There are some games where records just don’t matter. Tournament seeding, March Madness implications, momentum swings — you name it, but none of it matters. These are rivalry games, and when the Stanford Cardinal rolls into Berkeley to take on the California Golden Bears, all bets are off.
Cal and Stanford have gone in opposite directions in recent weeks. While the Cardinal saw its chances of earning an at-large bid in the NCAA tournament deteriorate after losing five out of seven games, the Bears rebounded from a tough loss to Arizona State on Feb. 7 by winning seven games in a row, including upsets over Arizona, UCLA, and Oregon. However, after tip off, none of this mattered.
The Cardinal dominated in the second half, building a 19-point lead and surviving a late-game brawl that saw four Stanford assistant coaches and senior Gabe Harris ejected. Though the Bears tried to build some momentum from the altercation to close out their Senior Night, Stanford (18-14, 9-9 Pac-12) held on for the statement win against Cal (20-10, 12-6), 83-70.
“We wanted to prove we’re tough too,” said sophomore guard Chasson Randle, “and I think we did that.”
Junior guard Justin Cobbs helped Cal jump out to an early lead, knocking down a pair of jump shots. Stanford guard Aaron Bright responded by making a jumper of his own to put Stanford on the board. The two squads then traded baskets until Randle knocked down a 3-pointer to give Stanford its first lead of the game (12-10) with 14:57 remaining in the first half.
The Cardinal managed to hold onto this slim advantage until Cal’s Ricky Kreklow forced Randle into a turnover, leading to an Allen Crabbe basket on the fast break. Stanford’s Josh Huestis then stole the lead right back, knocking down a 3-pointer on the next possession to put the Cardinal up 20-18. A couple of jumpers from juniors Dwight Powell and Bright then stretched Stanford’s lead to 26-20 with 7:50 to play, the team’s biggest of the first half.
Powell then picked up an unnecessary foul, forcing him to the bench with 6:30 remaining in the half. Cal tried to take advantage of his absence and mount a comeback. Cobbs knocked down a three, but Randle responded by nailing one from beyond the arc on the next possession. The Card held onto a five-point lead heading into the last possession before the break, but Allen Crabbe found David Kravish under the basket for an easy score, cutting Stanford’s lead to 34-31 at halftime.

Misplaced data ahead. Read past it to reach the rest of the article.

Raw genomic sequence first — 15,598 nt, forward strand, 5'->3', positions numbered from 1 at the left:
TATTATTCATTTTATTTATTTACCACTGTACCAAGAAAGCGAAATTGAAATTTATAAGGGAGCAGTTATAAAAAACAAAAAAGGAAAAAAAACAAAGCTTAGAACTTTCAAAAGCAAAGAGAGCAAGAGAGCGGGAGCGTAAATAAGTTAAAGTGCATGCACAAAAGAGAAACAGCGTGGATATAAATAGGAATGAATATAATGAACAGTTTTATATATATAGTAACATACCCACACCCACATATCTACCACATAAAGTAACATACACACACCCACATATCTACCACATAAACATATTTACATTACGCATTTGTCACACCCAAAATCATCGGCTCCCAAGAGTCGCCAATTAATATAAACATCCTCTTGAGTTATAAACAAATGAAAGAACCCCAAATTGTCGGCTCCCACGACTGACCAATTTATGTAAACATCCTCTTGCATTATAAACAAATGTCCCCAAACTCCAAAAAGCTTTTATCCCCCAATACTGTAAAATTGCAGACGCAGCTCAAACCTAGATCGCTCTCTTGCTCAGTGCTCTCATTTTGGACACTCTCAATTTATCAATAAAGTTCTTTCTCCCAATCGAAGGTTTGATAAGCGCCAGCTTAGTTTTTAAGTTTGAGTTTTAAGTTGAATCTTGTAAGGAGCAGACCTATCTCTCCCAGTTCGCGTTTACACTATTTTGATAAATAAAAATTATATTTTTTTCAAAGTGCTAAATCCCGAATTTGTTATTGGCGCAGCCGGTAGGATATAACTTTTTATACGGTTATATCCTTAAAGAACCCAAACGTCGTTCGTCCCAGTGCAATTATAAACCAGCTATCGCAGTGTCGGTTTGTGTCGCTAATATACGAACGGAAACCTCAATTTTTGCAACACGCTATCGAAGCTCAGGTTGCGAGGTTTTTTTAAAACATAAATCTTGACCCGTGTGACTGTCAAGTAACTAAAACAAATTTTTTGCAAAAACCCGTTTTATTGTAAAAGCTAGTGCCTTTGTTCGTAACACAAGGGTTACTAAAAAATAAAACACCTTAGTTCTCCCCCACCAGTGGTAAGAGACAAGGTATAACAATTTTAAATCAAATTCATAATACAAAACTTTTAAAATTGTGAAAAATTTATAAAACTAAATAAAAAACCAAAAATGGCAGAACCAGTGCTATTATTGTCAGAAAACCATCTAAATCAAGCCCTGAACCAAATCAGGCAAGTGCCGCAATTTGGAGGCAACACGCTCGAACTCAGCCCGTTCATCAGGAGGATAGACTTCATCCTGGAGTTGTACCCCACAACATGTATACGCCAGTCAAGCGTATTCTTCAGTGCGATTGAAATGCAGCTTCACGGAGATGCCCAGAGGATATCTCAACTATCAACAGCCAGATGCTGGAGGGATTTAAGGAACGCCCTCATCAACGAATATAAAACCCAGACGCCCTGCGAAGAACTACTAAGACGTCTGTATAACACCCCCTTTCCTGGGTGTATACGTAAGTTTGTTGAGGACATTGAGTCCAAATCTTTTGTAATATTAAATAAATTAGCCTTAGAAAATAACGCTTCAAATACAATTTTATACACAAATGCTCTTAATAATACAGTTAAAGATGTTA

Stanford, despite being a heavy underdog, came out of the break with a newfound confidence. Powell found redshirt junior Andy Brown cutting to the basket for an easy layup with 17:08 to play, extending Stanford’s lead to 43-35. California forward Richard Solomon then picked up his fourth foul on the next possession, forcing him to the bench early in the second half.
The Cardinal grabbed a double-digit lead after Josh Huestis and John Gage each knocked down a pair of free throws, and Cal head coach Mike Montgomery called a timeout with his team down 47-35.
It was to no avail, as the Cardinal continued to dominate the Bears on both ends of the court. A frustrated Montgomery then took his anger out on the referees, drawing a technical foul.
Stanford kept its foot on the gas pedal for the next few minutes. Randle, unimpeded by the hand in his face, knocked down a three pointer to put Stanford up 56-37 with 13:20 to play.
However, the Bears began to find the offensive rhythm that had helped them win seven games in a row, as Cobbs knocked down a pair of free throws and Crabbe chipped in a 3-pointer. Stanford quickly responded, as Josh Huestis knocked down a three of his own. Randle then made another shot from behind the arc to give Stanford a 64-46 lead with 8:31 to play.
Things got ugly around the five-minute mark after Aaron Bright dove for a loose ball. Crabbe then jumped onto Bright, attempting to strip the ball.
After the whistles sounded, Powell tried to separate the pair but inadvertently elbowed Crabbe, sending the Cal star to the ground and sparking an altercation. Huestis got involved and both head coaches immediately rushed to the floor, hoping to keep things from getting out of hand. Four Stanford assistant coaches — including former Cardinal player Mark Madsen — were ejected along with Harris, while one Cal player and one Cal coach were also tossed. A total of six players received personal fouls.
“Emotions run high,” said Stanford head coach Johnny Dawkins. “It’s a rivalry game with a lot on the line for both teams. I don’t think anybody did anything flagrant. It’s just unfortunate.”
According to a Pac-12 spokesperson, none of the players were ejected for fighting so no automatic suspensions — which would have kept the guilty party out of the first game of the Pac-12 Tournament — were incurred.
While the break in play helped Cal find a rhythm, it was too little too late for a Golden Bears team that could not get it going offensively for the first 36 minutes. Stanford won 83-70, proving to the rest of the Pac-12 that it is a real threat to win the upcoming conference tournament.
Randle and Huestis led the way for the Cardinal in their most impressive performances of the season. Randle scored 20 points on 7-for-10 shooting before fouling out. Huestis was not far behind, pitching in with 18 points of his own. The pair combined to shoot 4-of-6 from beyond the arc.
The Cardinal’s only chance of earning a trip to the 2013 NCAA Tournament is winning the conference tournament. After watching this performance, there is no reason to believe that this is unrealistic.
Contact Mike Schwartz at mikes23 “at” stanford.edu.